God is On the Side of Humanity
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An Essay by Hugh Burns
Oct. 29, 2001 -- The attacks on the World Trade Center and the Pentagon uncover, once more, the dark side of faith -- what horrific things people will do in the name of God.
We all shudder at Osama bin Laden's call for a holy war against the United States. The letter of one of the hijackers revealed his intense religious devotion and unquestioning fervor. The terrorists' evil is geometrically compounded by their invocation of Allah and their hopes of eternal reward for these deeds of mass murder.
Some of the world's greatest injustices and acts of mayhem have been done in the name of religion. Christians, too, have launched Crusades, inquisitions and witch trials. No wonder there are those who find belief in God both primitive and odious.
"As we reflect on our own religious histories and their darker moments, we would do well to consider the words of the 14th century Muslim poet Kabir. 'When deep inside you there is a loaded gun, how can you have God?'"
Religion brings out the best and worst in people. In invites a certain exclusivity and elicits the highest dedication. Believers profess a particular creed because it seems to provide the surest grasp on divinity. There is often the impulse to pronounce all others heterodox, anathema, infidel, unclean or heretical.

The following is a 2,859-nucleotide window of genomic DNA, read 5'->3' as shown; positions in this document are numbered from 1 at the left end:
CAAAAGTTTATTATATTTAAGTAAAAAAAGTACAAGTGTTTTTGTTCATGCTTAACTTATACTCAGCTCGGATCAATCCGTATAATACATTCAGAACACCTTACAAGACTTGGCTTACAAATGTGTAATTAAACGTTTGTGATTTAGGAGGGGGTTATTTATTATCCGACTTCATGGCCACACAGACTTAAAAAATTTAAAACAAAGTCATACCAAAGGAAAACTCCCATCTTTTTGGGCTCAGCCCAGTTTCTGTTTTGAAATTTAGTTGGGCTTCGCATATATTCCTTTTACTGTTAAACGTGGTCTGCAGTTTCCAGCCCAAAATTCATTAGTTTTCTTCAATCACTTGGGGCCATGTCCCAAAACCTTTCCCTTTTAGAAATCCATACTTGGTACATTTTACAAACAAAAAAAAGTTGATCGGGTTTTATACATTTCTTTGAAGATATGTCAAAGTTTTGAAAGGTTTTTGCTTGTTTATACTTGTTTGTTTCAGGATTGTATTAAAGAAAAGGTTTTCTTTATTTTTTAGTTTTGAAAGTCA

My own Catholic church for centuries audaciously declared that, quote, "error has no rights." This neatly exonerated us from all manner of torture, expulsion and repression of free thought. Frankly, I'm sickened by it. So is the pope. He apologized.
All who profess to be religious would do well to recall the Hebrew Scriptures. How often God sternly informs the Jews that being chosen is not a license for gloating and self-importance. It carries the awesome charge to imitate a God who is good, merciful, just and loving.
Religious people generally agree on what is expected of them. Jesus exhorted his followers to love one another as they loved themselves. The rabbis said it before him. Confucius said as much in his Golden Rule.
Our disparate beliefs should help us focus on our common humanity, not limit us to membership in a narrow elite. When I was a boy my grandmother had a brass matchbook cover that her brother had taken from a German soldier in World War I. As a fifth-grader I was proud to be able to translate it, “God is with us.” My 10-year-old mind was also confused. I thought he was on our side.
God is on no one's side. God is on everyone's side. God is on the side of humanity.
As we reflect on our own religious histories and their darker moments, we would do well to consider the words of the 14th century Muslim poet Kabir. “When deep inside you there is a loaded gun, how can you have God?”
Hugh Burns is a Dominican priest who preaches in churches across the country. He lives in Jersey City.